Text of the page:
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The European Central Bank may raise interest rates as soon as July amid “significant” inflation risks that will probably require further tightening later in the year, according to Governing Council member Martins Kazaks.
He said he wouldn’t challenge trader bets that the ECB’s deposit rate — currently at a record-low -0.5% — will increase to zero this year. There’s also no need for the rate to linger at this “magical number” for longer than necessary.
“A rate increase in July is possible, and I have no reason to disagree with what markets are pricing for the second half of the year,” Kazaks, who heads Latvia’s central bank, said in a Bloomberg interview. “We are on a solid path of policy normalization” where “we step-by-step gradually get to zero and then above.”
With euro-area inflation at a record 7.5% and rising, policy makers are pressing ahead with unwinding monetary stimulus this year. Money markets are betting on more than a 50% chance of a quarter-point rate hike by July, with 25 basis points of tightening baked in for September and December.
Still, the economic fallout from the war in Ukraine means policy makers are moving cautiously. Central banks in the U.S. and the U.K. are further ahead in removing crisis-era stimulus, which has exposed the ECB to criticism that it’s underestimating the inflation risks.
“Gradual doesn’t mean slow,” said Kazaks, who tends to have hawkish policy views. “It doesn’t mean being consciously behind the curve. No, it just means checking if taken policy measures are appropriate.”
Kazaks said that rate increases of 25 basis points “seem appropriate” for now, though policy makers can always discuss larger moves depending on the economic data. Current inflation readings mean the ECB shouldn’t wait for faster wage growth, and even a significant slowdown in price pressures or the economy would only delay, not derail, policy normalization, he said.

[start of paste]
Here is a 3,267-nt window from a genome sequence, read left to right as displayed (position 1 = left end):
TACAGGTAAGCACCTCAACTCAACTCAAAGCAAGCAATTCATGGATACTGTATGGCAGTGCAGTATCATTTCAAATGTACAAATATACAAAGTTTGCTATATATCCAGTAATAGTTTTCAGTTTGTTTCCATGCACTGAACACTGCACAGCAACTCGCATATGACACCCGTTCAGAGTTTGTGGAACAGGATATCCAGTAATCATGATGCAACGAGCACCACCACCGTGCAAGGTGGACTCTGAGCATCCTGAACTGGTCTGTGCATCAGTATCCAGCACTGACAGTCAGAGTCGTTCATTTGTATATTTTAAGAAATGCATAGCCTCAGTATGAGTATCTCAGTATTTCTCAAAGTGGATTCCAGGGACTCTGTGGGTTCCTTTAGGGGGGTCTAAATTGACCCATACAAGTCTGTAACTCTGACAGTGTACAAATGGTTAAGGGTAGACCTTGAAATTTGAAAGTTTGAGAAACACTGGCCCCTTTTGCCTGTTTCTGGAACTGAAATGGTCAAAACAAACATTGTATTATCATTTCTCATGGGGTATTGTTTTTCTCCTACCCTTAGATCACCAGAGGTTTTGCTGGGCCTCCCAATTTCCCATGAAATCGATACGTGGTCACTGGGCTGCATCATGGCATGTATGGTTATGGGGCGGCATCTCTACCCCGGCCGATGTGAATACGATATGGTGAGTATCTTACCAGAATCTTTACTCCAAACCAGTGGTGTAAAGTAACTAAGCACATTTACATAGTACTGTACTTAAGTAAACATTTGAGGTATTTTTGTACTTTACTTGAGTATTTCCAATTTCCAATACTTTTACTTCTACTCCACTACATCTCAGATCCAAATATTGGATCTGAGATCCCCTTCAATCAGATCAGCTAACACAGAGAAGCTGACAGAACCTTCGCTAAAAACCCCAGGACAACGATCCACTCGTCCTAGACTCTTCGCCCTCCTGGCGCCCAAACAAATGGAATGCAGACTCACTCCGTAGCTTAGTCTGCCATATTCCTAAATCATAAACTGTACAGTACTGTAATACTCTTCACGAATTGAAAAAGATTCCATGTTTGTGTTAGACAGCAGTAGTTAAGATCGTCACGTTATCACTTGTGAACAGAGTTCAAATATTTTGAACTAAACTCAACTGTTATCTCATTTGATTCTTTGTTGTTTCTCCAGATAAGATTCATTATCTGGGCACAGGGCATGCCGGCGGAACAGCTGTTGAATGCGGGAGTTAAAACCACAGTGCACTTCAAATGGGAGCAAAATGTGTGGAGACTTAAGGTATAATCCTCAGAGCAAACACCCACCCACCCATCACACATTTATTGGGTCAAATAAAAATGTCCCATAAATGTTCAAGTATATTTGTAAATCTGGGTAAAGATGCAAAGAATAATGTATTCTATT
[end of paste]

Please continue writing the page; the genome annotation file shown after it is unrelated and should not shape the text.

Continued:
Policy makers have been adamant that one precondition for raising rates for the first time in more than a decade is halting a 2015 bond-buying tool. That decision is on the agenda for their June 8-9 meeting.
“We haven’t seen any major elements of stress in financial markets, which makes me think that ending QE early in the third quarter is possible and appropriate,” Kazaks said. “Whether it could already happen at the end of June, we’ll have to discuss when we get new forecasts.”
Bloomberg reported earlier this month that ECB staff is working on a backstop to use against debt-market stress. But Kazaks argued that there’s currently no need for new tools to ensure monetary policy reaches all parts of the 19-nation region.
“As far as I’m concerned, it’s sufficient to say ‘We will do what’s our task and we will deliver’,” he said. “We’ve done it before and we’ll do it again if needed.”
On the risks to the economic outlook, he pointed to remaining pandemic disruptions, supply chains and the war in Ukraine. He also said the economy is probably closer to the “adverse scenario” the ECB published in March, which foresees weaker growth and faster inflation this year, and the risk of a technical recession is “non-trivial.”
Like many of its European peers, the former Soviet republic is trying to speed up efforts to wean itself off Russian gas. Kazaks said the region would benefit from a joint fund — similar to the one created in response to the pandemic — to help energy independence and investment in renewables.
“Sanctions on Russia are a necessary condition but for them to be efficient we ourselves need to change the ways we behave,” he said. “The challenge for Europe is to be able to switch away from Russian energy sources before Russia finds new ways to supply to other buyers.”
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ECB Interest-Rate Increase in July ‘Is Possible,’ Kazaks Says